An interesting Yahoo News article recently surfaced that cries out for comment. It begins as follows:
It’s no surprise that Florida Sen. Marco Rubio took heat for an interview he gave to GQ magazine this month: Departing from scientific consensus, the rising Republican star refused to state whether the Earth is billions of years old or a few thousand, as many fundamentalist Christians believe.
What no one expected was the rebuke from televangelist and longtime Christian conservative leader Pat Robertson, dismissing theories of a “young Earth.”
“If you fight science, you are going to lose your children,” Robertson said last week during an appearance on the Christian Broadcast Network, the television empire he founded three decades ago
Robertson has shown considerable political savvy in taking this stand, though it puts him at risk of expulsion from the Society of the Spiritually Smug — of which he is a founding member. He dares to swim against the tide of group prejudice built on the blind conviction that any science is hogwash that embraces such disturbing notions as evolution, the ridiculous notion that the earth is billions of years old, and denies that dinosaurs and humans walked the face of this earth together. Robertson is showing a side of himself we never thought we would see. Huzzah!
The interesting thing about this declaration coming from such an unlikely source is that it doesn’t appear to be based on the conviction that science might actually be correct in its claims about the age of the earth and other disturbing facts that are dismissed as mere opinions by the spiritually certain. I recall with fondness Penny’s boyfriend Zack in “The Big Bang Theory” telling the science geeks that the thing he liked about science is that “there is no one right answer.” Now that’s the sort of thing we might expect Pat Robertson to say.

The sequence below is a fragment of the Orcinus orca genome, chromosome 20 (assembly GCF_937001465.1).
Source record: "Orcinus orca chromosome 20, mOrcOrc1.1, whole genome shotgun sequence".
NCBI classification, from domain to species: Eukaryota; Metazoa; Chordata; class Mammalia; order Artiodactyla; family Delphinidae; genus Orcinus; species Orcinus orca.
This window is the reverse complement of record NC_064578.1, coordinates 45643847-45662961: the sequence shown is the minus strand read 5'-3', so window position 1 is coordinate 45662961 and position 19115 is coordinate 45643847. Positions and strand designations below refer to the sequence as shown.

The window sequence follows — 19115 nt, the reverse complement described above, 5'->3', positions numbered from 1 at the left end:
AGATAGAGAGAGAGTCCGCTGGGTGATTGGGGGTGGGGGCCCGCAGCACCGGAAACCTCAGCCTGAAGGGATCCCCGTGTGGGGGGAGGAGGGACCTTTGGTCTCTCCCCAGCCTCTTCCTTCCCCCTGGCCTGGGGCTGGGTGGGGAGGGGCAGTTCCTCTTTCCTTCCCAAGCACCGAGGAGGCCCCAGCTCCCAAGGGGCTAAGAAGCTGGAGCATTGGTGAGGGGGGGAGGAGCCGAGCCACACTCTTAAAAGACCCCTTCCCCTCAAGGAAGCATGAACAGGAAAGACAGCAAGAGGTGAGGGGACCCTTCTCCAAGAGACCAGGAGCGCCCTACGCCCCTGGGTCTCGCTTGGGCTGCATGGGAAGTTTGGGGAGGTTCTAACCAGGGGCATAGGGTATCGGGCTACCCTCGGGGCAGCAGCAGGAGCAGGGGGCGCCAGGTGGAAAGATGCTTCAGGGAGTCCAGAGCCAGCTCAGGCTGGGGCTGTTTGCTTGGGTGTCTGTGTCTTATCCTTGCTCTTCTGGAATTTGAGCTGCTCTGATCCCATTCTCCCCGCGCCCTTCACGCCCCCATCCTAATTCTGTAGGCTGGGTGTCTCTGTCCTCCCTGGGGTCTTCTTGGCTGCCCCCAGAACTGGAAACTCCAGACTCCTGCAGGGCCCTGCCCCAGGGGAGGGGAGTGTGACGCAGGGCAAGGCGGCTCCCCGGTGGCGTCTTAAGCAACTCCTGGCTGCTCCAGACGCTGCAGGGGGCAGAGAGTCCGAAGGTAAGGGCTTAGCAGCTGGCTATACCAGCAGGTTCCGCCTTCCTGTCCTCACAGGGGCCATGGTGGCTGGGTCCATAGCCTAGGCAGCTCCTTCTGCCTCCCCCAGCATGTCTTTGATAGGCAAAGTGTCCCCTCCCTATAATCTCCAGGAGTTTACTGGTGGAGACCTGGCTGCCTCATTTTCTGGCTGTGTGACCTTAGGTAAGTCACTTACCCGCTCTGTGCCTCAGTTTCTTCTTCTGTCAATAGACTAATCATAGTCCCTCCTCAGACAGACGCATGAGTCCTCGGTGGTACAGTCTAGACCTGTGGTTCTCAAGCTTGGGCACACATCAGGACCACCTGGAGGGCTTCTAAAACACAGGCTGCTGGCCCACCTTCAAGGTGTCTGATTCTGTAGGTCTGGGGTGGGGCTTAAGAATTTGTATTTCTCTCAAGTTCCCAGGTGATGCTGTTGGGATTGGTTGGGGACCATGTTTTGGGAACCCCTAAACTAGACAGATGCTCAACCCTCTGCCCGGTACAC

In any event, Robertson hasn’t swung the full weight of his great stature behind science in making this astonishing statement: he is merely calculating that if the Republicans are going to stay married to the religious Right (which is always RIGHT, of course) then they are going to have to bring the young voters back into the fold, as it were. And those younger voters are apparently not buying into the load of anti-scientific malarkey that is being fed to them by the right hand of the righteous. And this despite the fact that “creationism” is being taught in many schools along with evolution (if the latter is taught at all) and there really are biology teachers out there in our high schools who think the dinosaurs and humans walked the earth together a few thousand years ago.
I must say I don’t give the young that much credit, knowing what I do about what passes for science in so many of our schools. But if it brings Robertson out from under his rock and causes him to declare that religion must stop fighting science (which St. Thomas Aquinas said centuries ago) then it’s fine with me. Let’s hear it for Pat Robertson!